In an era where “experiences” are everything, destination venues are under pressure to become the outing of choice.
Keeping customers loyal has become more challenging now that guests have new options for where to spend their days, which means listening to your customers is now more important than ever.
By studying your visitors, you access the information you need to adjust your experiences and tailor them to your visitor’s needs and expectations. Your best data comes from visitor feedback, but many organizations do not fully leverage feedback for their benefit.
Seamless visitor feedback loops can help inform every aspect of the customer experience, from identifying the role your staff plays in shaping the experience to implementing a cross-functional cultural property protection strategy to creating more accessible orientation spaces…the list could go on.
All organizations – even those with great public reputations – can benefit from updated feedback mechanisms that encourage more guest responses and inform internal processes.
Visitor Feedback Loops Must Come Full Circle
If your organization doesn’t have a process for feedback, you are missing out on your most valuable data. If your organization has a process for feedback, but you don’t consistently leverage it for your benefit, you’re leaving a key opportunity for growth on the table.
Take stock of your current feedback loop. What opportunities do guests have to share with you? Does your organization have a workflow for collecting, reviewing, and distributing this feedback? An effective feedback loop is a cyclical process. Here’s a path to help you connect the dots.
1. Collect It
The most effective visitor feedback loops take an omnichannel approach. Of course, physical feedback cards have their place, but you can do more to encourage participation at various touchpoints. Consider technology-based methods for collecting feedback, such as establishing a presence on review websites (like TripAdvisor, Yelp, and Google), sending survey emails post-visit, or adding survey kiosks to gather responses on-site.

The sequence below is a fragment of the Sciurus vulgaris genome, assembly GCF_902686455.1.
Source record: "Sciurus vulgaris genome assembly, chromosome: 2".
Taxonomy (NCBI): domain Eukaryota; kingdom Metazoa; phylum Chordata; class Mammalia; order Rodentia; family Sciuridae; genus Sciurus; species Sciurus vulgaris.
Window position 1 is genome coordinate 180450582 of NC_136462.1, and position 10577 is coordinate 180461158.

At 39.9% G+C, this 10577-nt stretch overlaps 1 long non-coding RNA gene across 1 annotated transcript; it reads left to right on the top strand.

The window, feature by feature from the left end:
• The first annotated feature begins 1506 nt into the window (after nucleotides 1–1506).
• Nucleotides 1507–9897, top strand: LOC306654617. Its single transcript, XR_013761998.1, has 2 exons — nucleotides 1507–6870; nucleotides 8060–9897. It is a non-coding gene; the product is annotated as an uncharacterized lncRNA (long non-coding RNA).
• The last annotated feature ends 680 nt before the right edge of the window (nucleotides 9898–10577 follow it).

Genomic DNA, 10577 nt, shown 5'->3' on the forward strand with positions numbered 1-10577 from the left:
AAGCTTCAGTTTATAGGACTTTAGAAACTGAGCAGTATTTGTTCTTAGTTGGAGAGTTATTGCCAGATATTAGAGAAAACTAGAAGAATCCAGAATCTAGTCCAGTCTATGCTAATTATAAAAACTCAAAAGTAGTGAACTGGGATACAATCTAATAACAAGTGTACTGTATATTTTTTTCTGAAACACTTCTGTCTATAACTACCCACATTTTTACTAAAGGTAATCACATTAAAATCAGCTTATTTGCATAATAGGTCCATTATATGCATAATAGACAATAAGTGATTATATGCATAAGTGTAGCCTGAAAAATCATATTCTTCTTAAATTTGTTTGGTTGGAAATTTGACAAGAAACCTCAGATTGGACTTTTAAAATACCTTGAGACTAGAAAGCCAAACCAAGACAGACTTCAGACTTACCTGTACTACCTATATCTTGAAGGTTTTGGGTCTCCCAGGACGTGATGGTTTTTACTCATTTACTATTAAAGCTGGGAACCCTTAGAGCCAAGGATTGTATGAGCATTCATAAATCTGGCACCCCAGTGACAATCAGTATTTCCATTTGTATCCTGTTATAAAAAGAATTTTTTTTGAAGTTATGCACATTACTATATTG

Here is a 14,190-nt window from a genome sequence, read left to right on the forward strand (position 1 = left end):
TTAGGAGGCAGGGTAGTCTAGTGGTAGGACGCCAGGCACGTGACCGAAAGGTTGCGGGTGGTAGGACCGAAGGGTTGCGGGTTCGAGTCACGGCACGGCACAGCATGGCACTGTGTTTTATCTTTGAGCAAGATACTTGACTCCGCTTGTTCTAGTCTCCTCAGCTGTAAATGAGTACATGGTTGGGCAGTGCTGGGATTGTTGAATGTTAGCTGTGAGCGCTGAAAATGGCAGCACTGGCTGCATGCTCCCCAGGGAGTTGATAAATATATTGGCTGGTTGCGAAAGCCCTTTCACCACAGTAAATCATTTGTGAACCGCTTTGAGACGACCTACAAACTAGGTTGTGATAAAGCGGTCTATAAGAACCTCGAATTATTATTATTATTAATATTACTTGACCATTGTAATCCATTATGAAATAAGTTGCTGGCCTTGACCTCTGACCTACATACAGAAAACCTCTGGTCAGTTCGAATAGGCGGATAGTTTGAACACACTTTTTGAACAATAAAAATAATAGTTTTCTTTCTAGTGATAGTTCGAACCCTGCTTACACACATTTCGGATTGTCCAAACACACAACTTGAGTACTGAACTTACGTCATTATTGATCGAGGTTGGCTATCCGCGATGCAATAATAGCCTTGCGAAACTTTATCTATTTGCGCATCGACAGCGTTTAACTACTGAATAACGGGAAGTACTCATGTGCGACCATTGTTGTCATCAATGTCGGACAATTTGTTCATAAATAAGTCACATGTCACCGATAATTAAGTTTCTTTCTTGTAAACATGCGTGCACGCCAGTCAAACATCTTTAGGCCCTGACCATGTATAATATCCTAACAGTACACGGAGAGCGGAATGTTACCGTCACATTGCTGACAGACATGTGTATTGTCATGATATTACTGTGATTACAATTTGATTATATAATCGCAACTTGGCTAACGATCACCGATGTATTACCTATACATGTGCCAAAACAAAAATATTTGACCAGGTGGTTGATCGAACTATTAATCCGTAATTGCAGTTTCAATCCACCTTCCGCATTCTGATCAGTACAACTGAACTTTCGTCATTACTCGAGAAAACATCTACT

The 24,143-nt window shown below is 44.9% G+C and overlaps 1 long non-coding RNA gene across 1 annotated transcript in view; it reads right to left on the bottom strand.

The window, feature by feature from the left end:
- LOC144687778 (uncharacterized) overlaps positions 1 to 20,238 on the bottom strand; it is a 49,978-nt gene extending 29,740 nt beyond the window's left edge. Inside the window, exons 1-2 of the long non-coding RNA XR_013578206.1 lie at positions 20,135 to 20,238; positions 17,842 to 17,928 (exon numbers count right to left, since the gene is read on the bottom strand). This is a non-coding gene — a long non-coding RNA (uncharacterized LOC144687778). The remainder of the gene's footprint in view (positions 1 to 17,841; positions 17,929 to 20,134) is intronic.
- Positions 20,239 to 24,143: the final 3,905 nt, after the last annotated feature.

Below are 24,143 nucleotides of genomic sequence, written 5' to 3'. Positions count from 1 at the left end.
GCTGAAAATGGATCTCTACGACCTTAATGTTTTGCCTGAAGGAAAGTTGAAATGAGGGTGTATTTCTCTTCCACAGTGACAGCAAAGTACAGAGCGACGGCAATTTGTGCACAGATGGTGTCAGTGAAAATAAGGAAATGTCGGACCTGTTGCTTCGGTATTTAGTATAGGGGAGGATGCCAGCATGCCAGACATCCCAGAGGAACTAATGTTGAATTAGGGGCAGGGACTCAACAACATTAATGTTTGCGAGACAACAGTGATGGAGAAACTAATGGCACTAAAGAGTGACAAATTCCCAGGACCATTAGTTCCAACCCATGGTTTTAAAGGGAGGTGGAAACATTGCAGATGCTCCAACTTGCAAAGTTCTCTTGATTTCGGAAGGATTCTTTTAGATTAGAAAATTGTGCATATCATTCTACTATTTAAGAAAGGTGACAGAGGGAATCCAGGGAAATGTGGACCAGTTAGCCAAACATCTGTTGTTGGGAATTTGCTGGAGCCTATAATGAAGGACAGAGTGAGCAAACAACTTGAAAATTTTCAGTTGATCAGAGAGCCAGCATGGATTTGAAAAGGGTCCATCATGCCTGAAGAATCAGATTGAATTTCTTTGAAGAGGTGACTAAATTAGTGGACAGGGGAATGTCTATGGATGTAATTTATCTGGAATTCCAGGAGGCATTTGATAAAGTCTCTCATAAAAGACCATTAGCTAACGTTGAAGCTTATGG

If your venue has a social media presence, try monitoring “check-ins” on each platform to learn who frequents your venue and what they said about their time with you.
2. Analyze It
Once you have your feedback, the next step is establishing better, more practical ways to put this knowledge into action consistently across the organization. Decide how you’ll report and analyze visitors’ experiences. For instance, who on your team will collect and distribute feedback, and what, specifically, do you want to discern from it? Your feedback system doesn’t have to be overly technical or complicated, but it does have to support consistency at scale.
3. Share It
Organizations are more inclined to focus on (and relay to their teams) the negative feedback rather than the positive feedback. But the human tendency to internalize the bad before the good means that we are more likely to make fast changes out of desperation rather than from a place of intention. As you implement ways to share feedback, also remember that the testimonials, recommendations, and praise you receive can be just as impactful for your processes but, more importantly, your people.
4. Leverage It
Now it’s time to take what you’ve learned and turn an idea into something tangible. You’ll build and improve on key experiential processes at this stage while celebrating the positive feedback earned. The key to a good feedback loop is to never close it, so you can continue to refine each and every aspect of your organization based on insights you’ve already received and feedback you’ll gather on the future loops.
If your organization wants to implement something new but does not know where to begin, start with visitor feedback loops. Every great idea is morphed from data – and your visitors are more than ready to give it – when provided the chance to do so.
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Mike Donnelly is a recognized expert, keynote speaker, facilitator and consultant in customer service and leadership development. Leveraging 20+ years of experience from The Walt Disney Company, he and his team help destination location clients and clients in various customer-facing industries create customer loyalty to achieve positive business results. Learn more at www.DonnellyEffect.com.